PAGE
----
73. In Kranti Associates v. Masood Ahmed Khan (2010) 9 SCC 496, the legal position was summarized as under:
―51. Summarizing the above discussion, this Court holds:
a. In India the judicial trend has always been to record reasons, even in administrative decisions, if such decisions affect anyone prejudicially.
b. A quasi-judicial authority must record reasons in support of its conclusions.
c. Insistence on recording of reasons is meant to serve the wider principle of justice that justice must not only be done it must also appear to be done as well.
d. Recording of reasons also operates as a valid restraint on any possible arbitrary exercise of judicial and quasi-judicial or even administrative power.
e. Reasons reassure that discretion has been exercised by the decision maker on relevant grounds and by disregarding extraneous considerations.
f. Reasons have virtually become as indispensable a component of a decision-making process as observing principles of natural justice by judicial, quasi-judicial and even by administrative bodies.
g. Reasons facilitate the process of judicial review by superior Courts.
h. The ongoing judicial trend in all countries committed to rule of law and constitutional governance is in favor of reasoned decisions based on relevant facts. This is virtually the life blood of judicial decision making justifying the principle that reason is the soul of justice.
i. Judicial or even quasi-judicial opinions these days can be as different as the judges and authorities who deliver them. All these decisions serve one common purpose which is to demonstrate by reason that the relevant factors have been objectively considered. This is important for sustaining the litigants’ faith in the justice delivery system.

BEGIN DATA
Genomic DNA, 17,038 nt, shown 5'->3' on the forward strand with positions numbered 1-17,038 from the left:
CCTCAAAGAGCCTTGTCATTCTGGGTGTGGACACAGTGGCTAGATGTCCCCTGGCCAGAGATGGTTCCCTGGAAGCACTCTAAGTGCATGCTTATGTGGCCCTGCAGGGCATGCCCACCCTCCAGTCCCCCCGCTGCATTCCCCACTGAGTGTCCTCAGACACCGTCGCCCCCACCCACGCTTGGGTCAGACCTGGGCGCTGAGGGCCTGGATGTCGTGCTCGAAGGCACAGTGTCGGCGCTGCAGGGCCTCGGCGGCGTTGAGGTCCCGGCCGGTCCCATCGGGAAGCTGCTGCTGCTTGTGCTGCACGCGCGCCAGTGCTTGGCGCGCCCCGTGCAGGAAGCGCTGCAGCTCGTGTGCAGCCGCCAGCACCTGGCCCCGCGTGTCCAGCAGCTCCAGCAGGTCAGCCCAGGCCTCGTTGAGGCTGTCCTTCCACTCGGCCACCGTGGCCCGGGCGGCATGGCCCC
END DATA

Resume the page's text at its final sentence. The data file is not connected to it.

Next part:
j. Insistence on reason is a requirement for both judicial accountability and transparency.
k. If a Judge or a quasi-judicial authority is not candid enough about his/her decision-making process then it is impossible to know whether the person deciding is faithful to the doctrine of precedent or to principles of incrementalism.
l. Reasons in support of decisions must be cogent, clear and succinct. A pretense of reasons or `rubber-stamp reasons’ is not to be equated with a valid decision-making process.
m. It cannot be doubted that transparency is the sine qua non of restraint on abuse of judicial powers. Transparency in decision making not only makes the judges and decision makers less prone to errors but also makes them subject to broader scrutiny. (See David Shapiro in Defense of Judicial Candor (1987) 100 Harvard Law Review 731-737).
n. Since the requirement to record reasons emanates from the broad doctrine of fairness in decision making, the said requirement is now virtually a component of human rights and was considered part of Strasbourg Jurisprudence. See (1994) 19 EHRR 553, at 562 para 29 and Anya vs. University of Oxford, 2001 EWCA Civ 405, wherein the Court referred to Article 6 of European Convention of Human Rights which requires, “adequate and intelligent reasons must be given for judicial decisions”.
o. In all common law jurisdictions judgments play a vital role in setting up precedents for the future. Therefore, for development of law, requirement of giving reasons for the decision is of the essence and is virtually a part of “Due Process”
72. Reasons to believe cannot be a rubber stamping of the opinion already formed by someone else. The officer who is supposed to write down his reasons to believe has to independently apply his mind. Further, and more importantly, it cannot be a mechanical reproduction of the words in the statute. When an authority judicially reviewing such a decision peruses such reasons to believe, it must be apparent to the reviewing authority that the officer penning the reasons has applied his mind to the materials available on record and has, on that basis, arrived at his reasons to believe. The process of thinking of the officer must be discernible. The reasons have to be made explicit. It is only the reasons that can enable the reviewing authority to discern how the officer formed his reasons to believe.